EMRad: Can’t Miss Adult Ankle and Foot Injuries

Have you ever been working at 3am and wondered, “Am I missing something? I’ll just splint and instruct the patient to follow up with their PCP in 1 week.” This is a reasonable approach, especially if you’re concerned there could be a fracture. But we can do better. Enter the “Can’t Miss” series: a series organized by body part that will help identify injuries that ideally should not be missed. This list is not meant to be a comprehensive review of each body part, but rather to highlight and improve your sensitivity for these potentially catastrophic injuries. We’ve already covered the elbow and wrist. Now: the foot and ankle.

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By |2020-03-04T09:26:41-08:00Mar 4, 2020|Orthopedic, Radiology, Trauma|

EMRad: Approach to the Traumatic Foot X-ray

Radiology teaching during medical school is variable, ranging from informal teaching to required clerkships [1].​​ Many of us likely received an approach to a chest x-ray, but approaches to other studies may or may not have not been taught. We can do better! Enter EM:Rad, a series aimed at providing “just in time” approaches to commonly ordered radiology studies in the emergency department. When applicable, it will provide pertinent measurements specific to management, and offer a framework for when to get an additional view, if appropriate. We recently covered the elbow, wrist, and ankle: now, the foot x-ray.

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By |2020-03-05T09:23:45-08:00Feb 26, 2020|Orthopedic, Radiology, Trauma|

EMRad: Radiologic Approach to the Traumatic Ankle

AP ankle radiographRadiology teaching during medical school is variable, ranging from informal teaching to required clerkships [1].​​ Many of us likely received an approach to a chest x-ray, but approaches to other studies may or may not have not been taught. We can do better! Enter EM:Rad, a series aimed at providing “just in time” approaches to commonly ordered radiology studies in the emergency department. When applicable, it will provide pertinent measurements specific to management, and offer a framework for when to get an additional view, if appropriate. We recently covered the elbow and wrist. Now: the ankle.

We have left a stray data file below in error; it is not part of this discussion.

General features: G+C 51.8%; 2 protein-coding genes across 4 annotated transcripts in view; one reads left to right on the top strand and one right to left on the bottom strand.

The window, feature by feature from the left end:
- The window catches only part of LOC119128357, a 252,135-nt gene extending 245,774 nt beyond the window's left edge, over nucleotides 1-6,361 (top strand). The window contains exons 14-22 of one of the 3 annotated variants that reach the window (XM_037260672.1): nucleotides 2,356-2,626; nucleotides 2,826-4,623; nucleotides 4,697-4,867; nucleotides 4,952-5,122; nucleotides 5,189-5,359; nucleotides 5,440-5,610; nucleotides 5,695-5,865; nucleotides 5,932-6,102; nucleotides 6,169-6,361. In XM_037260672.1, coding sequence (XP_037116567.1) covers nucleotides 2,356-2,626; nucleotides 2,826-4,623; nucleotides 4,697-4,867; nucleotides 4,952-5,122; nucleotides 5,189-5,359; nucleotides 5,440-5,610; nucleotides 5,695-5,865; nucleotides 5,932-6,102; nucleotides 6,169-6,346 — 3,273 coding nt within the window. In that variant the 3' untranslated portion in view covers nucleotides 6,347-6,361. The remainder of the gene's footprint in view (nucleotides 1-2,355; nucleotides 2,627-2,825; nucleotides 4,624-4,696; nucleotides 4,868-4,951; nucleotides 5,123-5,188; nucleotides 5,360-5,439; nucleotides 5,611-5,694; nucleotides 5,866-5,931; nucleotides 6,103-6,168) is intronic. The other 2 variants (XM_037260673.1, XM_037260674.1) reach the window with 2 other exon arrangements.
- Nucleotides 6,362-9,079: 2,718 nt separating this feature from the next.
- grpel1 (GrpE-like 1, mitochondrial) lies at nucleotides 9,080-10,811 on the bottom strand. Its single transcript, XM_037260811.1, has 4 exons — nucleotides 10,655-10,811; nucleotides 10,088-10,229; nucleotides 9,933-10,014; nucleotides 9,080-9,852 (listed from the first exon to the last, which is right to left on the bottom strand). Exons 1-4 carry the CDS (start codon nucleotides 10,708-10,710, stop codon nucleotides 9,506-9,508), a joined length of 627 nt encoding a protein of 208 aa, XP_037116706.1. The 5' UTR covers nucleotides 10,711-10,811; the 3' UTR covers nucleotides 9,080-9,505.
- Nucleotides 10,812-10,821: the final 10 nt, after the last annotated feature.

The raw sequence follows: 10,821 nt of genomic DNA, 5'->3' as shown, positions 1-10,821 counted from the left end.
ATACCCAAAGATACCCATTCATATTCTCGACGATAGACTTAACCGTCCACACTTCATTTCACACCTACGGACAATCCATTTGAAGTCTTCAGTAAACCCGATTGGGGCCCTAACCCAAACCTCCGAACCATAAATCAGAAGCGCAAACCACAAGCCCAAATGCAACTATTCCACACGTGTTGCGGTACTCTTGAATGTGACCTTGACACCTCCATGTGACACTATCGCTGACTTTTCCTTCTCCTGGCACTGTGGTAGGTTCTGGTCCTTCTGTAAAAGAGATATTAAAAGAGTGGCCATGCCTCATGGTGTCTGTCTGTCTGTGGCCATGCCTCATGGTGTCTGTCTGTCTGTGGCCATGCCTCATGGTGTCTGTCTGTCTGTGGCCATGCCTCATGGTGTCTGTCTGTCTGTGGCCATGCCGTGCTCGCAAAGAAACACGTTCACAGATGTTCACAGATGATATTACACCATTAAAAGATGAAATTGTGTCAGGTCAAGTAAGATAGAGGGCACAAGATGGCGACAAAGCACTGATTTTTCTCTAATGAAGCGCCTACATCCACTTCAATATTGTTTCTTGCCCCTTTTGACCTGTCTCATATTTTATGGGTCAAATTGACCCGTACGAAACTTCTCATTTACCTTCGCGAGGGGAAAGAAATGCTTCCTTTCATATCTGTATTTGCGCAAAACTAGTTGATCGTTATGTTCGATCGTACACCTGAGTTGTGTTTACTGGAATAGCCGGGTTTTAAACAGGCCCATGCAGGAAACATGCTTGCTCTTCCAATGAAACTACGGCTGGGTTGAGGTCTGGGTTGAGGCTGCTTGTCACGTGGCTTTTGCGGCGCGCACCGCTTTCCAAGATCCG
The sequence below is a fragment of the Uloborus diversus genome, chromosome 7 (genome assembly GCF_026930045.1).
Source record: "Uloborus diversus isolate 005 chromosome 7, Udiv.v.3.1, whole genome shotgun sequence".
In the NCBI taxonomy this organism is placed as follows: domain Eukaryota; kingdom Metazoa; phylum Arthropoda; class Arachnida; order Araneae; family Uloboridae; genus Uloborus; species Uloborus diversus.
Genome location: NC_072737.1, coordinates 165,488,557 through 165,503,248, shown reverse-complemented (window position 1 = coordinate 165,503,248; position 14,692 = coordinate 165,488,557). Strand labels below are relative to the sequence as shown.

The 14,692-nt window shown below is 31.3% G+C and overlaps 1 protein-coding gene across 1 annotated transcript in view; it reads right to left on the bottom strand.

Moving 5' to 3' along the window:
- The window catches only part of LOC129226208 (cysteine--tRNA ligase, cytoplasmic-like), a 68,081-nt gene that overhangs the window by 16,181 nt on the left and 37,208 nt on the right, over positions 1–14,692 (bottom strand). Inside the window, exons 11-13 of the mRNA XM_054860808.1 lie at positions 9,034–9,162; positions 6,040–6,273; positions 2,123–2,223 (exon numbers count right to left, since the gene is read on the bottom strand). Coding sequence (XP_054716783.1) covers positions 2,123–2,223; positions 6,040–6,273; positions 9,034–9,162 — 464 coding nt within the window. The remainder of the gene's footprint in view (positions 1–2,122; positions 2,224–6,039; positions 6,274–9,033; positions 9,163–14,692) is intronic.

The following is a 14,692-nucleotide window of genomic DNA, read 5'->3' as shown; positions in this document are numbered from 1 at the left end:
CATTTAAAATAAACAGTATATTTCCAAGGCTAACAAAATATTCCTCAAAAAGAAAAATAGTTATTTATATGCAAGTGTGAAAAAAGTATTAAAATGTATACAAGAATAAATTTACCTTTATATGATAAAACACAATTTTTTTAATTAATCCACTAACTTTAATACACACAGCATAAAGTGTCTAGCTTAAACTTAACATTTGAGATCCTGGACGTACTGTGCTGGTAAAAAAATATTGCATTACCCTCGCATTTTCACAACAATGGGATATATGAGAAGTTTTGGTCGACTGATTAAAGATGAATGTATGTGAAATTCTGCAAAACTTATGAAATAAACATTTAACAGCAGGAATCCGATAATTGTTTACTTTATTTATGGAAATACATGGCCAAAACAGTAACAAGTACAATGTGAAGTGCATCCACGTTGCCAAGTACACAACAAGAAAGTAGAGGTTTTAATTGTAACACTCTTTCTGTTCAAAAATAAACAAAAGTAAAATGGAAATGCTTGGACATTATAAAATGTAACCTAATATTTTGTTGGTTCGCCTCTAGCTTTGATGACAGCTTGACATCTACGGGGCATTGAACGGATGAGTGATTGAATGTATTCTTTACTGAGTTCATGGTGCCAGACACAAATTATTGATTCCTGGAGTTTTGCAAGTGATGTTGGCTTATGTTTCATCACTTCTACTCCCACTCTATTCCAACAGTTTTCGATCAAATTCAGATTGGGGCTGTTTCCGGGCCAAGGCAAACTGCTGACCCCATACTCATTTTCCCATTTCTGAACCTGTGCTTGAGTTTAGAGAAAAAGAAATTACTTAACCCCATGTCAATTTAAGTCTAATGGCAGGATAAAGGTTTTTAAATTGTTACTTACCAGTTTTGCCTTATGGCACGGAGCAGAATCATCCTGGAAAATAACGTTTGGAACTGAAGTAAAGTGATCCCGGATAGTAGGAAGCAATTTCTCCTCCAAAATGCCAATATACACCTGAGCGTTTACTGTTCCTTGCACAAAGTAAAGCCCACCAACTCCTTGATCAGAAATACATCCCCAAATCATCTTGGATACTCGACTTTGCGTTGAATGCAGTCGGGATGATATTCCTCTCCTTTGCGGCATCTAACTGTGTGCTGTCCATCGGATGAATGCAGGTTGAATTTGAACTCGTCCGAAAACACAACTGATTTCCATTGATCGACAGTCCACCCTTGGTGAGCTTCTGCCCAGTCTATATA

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By |2020-03-05T09:20:55-08:00Feb 24, 2020|Orthopedic, Radiology, Trauma|

Gaining the Diagnosis of Vitreous Hemorrhage with Ultrasound

A 54 year-old male presents to the emergency department with an eye complaint. The patient works as a cook and while cleaning the grill several hours ago felt something fly into his eye. He did not immediately feel pain, but notes blurred vision and an increasing pressure-like sensation in his left eye. He describes his left-sided blurred vision as a haziness, like cobwebs over his eye. He has been able to open his eye and keep it open without difficulty.

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By |2020-01-29T15:55:48-08:00Jan 31, 2020|Ophthalmology, Ultrasound|

EMRad: Can’t Miss Adult Wrist Injuries

Have you ever been working a shift at 3 AM and wondered, “Am I missing something? I’ll just splint and instruct the patient to follow up with their PCP in 1 week.” This is a reasonable approach, especially if you’re concerned there could be a fracture. But we can do better. Enter the “Can’t Miss” series: a series organized by body part that will help identify common and catastrophic injuries. This list is not meant to be a comprehensive review of each body part, but rather to highlight and improve your sensitivity for these potentially catastrophic injuries. Last post, we reviewed the elbow. Now, the “Can’t Miss” adult wrist injuries.

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By |2019-12-15T16:20:09-08:00Jan 8, 2020|Orthopedic, Radiology, Trauma|

EMRad: Radiologic Approach to the Traumatic Wrist

This is EMRad, a series aimed at providing “just in time” approaches to commonly ordered radiology studies in the emergency department. When applicable, it will provide pertinent measurements specific to management, and offer a framework for when to get an additional view, if appropriate. Last post, we focused on the elbow. Now: the wrist.

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By |2019-12-15T16:32:58-08:00Jan 8, 2020|Orthopedic, Radiology, Trauma|

Ultrasound for the Win! 3-year-old with abdominal pain #US4TW

ultrasound for the win intussusception

A 3-year-old Hispanic female with no significant past medical or surgical history presents to the Emergency Department with her mother for a 3 day history of crampy abdominal pain, intermittent bloody diarrhea and fever. There has been no recent travel, admissions, or antibiotic use. Her older sister reports similar symptoms, which have resolved. The patient saw her pediatrician the day prior, who recommended supportive care including oral rehydration.

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By |2019-11-19T01:47:58-08:00Dec 4, 2019|Pediatrics, Ultrasound, Ultrasound for the Win|